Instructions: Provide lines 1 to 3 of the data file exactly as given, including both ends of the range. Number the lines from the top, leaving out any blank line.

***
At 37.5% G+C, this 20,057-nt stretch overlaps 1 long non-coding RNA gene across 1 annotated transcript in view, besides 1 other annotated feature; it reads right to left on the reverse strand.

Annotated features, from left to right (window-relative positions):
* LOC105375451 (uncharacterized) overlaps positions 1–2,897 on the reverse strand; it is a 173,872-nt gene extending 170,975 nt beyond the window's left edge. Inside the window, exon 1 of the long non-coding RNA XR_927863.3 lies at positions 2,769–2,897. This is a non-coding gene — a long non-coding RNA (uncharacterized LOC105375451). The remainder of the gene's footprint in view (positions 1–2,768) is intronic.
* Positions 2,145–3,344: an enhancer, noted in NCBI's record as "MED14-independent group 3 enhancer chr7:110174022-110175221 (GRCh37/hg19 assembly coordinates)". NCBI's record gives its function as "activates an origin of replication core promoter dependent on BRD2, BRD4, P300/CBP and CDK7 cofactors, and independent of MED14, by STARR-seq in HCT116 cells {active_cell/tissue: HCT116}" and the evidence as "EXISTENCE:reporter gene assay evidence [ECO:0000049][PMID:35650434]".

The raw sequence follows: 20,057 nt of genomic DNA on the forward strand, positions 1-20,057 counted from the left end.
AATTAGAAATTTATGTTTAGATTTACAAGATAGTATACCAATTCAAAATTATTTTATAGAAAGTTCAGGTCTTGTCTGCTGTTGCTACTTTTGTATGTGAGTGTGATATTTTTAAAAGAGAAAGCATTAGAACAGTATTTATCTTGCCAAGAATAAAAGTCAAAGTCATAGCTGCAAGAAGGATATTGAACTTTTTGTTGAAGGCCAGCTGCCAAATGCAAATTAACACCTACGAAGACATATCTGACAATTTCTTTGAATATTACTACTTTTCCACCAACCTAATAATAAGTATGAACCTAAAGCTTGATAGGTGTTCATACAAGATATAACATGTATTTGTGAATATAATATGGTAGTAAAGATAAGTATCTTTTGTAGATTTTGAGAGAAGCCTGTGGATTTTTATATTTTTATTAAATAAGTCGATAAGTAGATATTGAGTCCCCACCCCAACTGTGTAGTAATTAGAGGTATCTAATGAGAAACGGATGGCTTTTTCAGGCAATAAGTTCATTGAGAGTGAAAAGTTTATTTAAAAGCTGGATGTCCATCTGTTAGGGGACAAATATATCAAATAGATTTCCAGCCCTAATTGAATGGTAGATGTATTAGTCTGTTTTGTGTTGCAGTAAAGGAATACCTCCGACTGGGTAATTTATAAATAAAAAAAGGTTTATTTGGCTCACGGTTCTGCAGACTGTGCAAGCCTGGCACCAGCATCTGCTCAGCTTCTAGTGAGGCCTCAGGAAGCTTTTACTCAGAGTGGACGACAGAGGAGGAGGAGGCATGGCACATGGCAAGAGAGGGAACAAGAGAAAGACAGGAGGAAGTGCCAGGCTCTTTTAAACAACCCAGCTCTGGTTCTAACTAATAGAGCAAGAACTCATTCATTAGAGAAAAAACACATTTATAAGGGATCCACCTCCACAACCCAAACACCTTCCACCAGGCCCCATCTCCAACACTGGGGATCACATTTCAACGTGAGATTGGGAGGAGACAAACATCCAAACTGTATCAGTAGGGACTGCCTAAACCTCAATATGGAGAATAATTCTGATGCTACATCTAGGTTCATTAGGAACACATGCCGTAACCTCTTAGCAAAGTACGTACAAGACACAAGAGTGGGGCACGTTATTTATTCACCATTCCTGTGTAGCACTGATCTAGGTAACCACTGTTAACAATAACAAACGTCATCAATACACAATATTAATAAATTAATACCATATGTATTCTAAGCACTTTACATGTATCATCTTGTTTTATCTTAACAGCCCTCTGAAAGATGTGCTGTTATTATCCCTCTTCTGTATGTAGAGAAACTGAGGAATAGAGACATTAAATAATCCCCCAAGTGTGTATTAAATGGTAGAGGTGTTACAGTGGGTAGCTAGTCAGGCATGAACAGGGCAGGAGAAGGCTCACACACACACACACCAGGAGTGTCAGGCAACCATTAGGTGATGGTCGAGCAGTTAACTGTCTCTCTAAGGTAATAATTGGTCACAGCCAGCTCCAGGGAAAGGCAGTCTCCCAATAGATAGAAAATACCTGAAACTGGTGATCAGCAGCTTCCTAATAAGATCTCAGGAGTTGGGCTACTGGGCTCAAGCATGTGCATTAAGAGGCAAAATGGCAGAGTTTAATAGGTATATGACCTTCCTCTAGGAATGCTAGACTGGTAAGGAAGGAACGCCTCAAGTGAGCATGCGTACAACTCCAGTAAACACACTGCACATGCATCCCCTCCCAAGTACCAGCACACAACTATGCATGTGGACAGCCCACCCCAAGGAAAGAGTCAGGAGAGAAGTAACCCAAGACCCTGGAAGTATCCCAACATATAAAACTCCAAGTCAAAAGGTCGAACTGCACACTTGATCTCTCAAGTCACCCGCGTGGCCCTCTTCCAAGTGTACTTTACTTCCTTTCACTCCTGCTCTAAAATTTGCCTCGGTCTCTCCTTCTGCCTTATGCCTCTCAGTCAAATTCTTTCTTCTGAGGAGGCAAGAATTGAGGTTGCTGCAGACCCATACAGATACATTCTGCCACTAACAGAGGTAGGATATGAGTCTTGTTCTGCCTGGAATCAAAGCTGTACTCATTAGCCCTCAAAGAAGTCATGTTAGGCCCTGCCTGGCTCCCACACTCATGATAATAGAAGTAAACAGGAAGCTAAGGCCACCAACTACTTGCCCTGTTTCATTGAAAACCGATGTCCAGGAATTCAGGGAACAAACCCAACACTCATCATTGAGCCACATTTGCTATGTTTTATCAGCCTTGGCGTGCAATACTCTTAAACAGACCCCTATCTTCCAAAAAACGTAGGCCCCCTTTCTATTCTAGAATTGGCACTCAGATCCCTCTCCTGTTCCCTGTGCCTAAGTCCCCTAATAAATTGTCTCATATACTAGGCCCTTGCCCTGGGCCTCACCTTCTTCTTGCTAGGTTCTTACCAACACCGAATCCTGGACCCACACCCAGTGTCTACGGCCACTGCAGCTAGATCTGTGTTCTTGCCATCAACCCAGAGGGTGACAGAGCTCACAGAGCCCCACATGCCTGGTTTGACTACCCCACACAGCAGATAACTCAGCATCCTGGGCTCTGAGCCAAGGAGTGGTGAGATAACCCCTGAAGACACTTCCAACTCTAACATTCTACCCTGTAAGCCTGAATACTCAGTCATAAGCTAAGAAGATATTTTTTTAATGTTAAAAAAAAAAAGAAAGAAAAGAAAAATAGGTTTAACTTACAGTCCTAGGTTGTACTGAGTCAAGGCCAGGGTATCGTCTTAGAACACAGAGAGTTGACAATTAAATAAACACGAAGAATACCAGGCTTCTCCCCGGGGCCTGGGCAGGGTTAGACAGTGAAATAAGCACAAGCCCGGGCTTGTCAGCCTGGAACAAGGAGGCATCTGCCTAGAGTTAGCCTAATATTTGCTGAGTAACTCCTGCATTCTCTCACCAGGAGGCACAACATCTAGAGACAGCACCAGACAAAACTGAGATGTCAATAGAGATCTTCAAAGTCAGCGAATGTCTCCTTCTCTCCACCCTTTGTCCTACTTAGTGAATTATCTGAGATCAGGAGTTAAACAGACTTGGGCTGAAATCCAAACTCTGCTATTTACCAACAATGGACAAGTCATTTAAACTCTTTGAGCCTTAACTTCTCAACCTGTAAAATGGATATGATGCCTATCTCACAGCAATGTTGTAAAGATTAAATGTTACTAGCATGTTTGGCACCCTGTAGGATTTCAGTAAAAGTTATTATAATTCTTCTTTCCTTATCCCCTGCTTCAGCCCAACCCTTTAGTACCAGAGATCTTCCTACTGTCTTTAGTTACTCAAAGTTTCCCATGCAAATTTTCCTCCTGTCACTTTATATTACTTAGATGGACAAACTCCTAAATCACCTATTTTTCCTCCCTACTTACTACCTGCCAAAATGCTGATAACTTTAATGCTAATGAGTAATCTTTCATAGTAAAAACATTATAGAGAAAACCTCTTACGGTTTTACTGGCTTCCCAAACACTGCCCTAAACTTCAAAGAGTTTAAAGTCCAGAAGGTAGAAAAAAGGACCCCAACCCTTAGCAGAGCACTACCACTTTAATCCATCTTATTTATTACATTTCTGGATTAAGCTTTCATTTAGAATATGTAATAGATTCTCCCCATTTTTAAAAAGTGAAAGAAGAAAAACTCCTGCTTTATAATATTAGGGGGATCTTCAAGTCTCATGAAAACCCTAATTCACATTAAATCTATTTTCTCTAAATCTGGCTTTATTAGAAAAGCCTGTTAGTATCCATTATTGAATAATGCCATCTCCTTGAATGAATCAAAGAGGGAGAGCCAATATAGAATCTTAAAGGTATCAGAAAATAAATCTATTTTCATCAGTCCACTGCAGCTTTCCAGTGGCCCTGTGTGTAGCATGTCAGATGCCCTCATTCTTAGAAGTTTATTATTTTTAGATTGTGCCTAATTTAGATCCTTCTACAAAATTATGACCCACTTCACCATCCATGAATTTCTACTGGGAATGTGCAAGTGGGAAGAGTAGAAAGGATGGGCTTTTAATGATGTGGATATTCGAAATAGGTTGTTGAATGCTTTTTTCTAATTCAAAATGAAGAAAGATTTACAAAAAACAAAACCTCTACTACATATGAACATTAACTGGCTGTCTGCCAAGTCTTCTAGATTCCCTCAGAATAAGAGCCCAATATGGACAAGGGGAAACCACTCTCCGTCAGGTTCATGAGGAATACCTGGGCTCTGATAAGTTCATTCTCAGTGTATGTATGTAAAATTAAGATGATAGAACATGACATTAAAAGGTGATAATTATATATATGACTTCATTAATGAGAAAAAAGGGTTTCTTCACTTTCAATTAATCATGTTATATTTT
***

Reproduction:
At 37.5% G+C, this 20,057-nt stretch overlaps 1 long non-coding RNA gene across 1 annotated transcript in view, besides 1 other annotated feature; it reads right to left on the reverse strand.

Annotated features, from left to right (window-relative positions):
* LOC105375451 (uncharacterized) overlaps positions 1–2,897 on the reverse strand; it is a 173,872-nt gene extending 170,975 nt beyond the window's left edge. Inside the window, exon 1 of the long non-coding RNA XR_927863.3 lies at positions 2,769–2,897. This is a non-coding gene — a long non-coding RNA (uncharacterized LOC105375451). The remainder of the gene's footprint in view (positions 1–2,768) is intronic.